We interviewed one of our graduates about her career to date. Naomi graduated from the BSc (Hons) Psychology programme, and is now about to finish her training as an Educational Psychologist. Read the full interview below!
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Which course did you do at Northumbria and what have you done since graduating?
I studied the Psychology BSc at Northumbria. It was the first time I was able to thrive by studying something I was really interested in. I graduated with a first class honors, before spending the summer on a psychology placement in Sri Lanka with SLV volunteers. When I returned home, I started working in an independent children’s home with education for children with autism in the role of an education care mentor before becoming a therapy assistant. Alongside this, I studied a MA in Autism part time. Since then I have had roles which have included a volunteer assistant clinical psychologist, a teaching assistant within local authority special school and a assistant educational psychologist before I began the Doctorate in Educational and Child Psychology at Manchester University in September 2018.
What is your current job title and what does your job involve?
I am a trainee educational psychologist and I am in my final year of the doctorate. I enjoy how varied educational psychology can be depending on who you work for, where you work and what your interests are too. The role involves working with children and young people from 0-25 years with special educational needs. As part of this I work with a range of professionals, such as speech and language therapists, paedatricians, school special educational needs co-ordinators (SENCos) as well as other local authority staff. My work can involved individual casework with young people, developing training for teaching staff and other professionals, carrying out research and working systemically in schools to create change. Some of my recent activities have included carrying out research to understand the barriers children and young people can face in trying to attend school and looking at how to develop relationships and promote participation with children and young people. No day is ever the same and there is always something new to learn.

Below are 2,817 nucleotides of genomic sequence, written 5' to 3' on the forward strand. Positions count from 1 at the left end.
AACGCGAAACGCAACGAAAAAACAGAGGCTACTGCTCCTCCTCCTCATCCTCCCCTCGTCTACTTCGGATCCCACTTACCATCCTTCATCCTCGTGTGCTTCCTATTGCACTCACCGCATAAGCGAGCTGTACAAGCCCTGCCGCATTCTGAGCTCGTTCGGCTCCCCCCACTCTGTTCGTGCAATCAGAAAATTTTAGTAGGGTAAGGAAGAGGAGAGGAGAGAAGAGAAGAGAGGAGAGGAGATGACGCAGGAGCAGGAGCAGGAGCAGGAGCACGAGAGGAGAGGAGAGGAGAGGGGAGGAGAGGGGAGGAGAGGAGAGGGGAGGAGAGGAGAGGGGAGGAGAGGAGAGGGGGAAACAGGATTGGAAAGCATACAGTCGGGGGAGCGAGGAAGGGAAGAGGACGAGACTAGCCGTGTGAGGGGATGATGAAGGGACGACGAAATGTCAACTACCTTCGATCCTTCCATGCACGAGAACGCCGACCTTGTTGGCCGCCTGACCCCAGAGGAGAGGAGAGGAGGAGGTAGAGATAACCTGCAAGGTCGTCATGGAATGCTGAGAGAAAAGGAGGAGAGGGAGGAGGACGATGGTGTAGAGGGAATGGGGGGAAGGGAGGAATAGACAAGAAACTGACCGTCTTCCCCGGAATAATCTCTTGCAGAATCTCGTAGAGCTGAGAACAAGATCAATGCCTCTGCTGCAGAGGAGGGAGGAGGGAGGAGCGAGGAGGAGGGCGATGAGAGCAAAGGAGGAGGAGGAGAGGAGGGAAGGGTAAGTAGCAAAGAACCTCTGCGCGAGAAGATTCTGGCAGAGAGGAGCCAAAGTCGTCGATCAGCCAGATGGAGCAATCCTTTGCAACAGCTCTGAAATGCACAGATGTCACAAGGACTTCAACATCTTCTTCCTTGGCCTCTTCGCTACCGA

What inspired you to follow your career path?
I have a family friend who was diagnosed with autism when I was in my early teens. I found it fascinating the differences between him and his sibling. This sparked my interest in child development. I was drawn to educational psychology because it provides opportunity to work holistically with a child, their family, school and other professionals.
What advice would you give to current students wanting to follow a similar path?
For me, the journey to getting to the doctorate was amazing and just as valuable as the doctorate itself. It can be competitive to get on the course, which can prove daunting but with perserverance it is achieveable. I have enjoyed having many varied roles and I feel it is this that has contributed to me being able to get on the doctorate at a young age (I had three jobs whilst I did my undergraduate degree!). Enjoy each role and think about what psychology you are using. Psychology is all around us!
What was your favourite thing about studying at Northumbria?
My time at Northumbria was an enjoyable one. I loved the city, the coast, the locals- I was never stuck for something to do. The university itself is the hub of the city. My experience of the course was fantastic with my tutors always been on hand to give advice or a little reassurance. It can be daunting moving hundreds of miles from home but this might just be the friendliest city in the country!
Want to hear from more of our graduates? Head over to the Careers in Psychology Blog
Interested in Educational Psychology? Look at the British Psychological Society Careers section
Want to hear more work linked to learning disabilities? We have a specialist learning disabilities subgroup in our Health and Wellbeing research group – keep an eye out for future posts from them!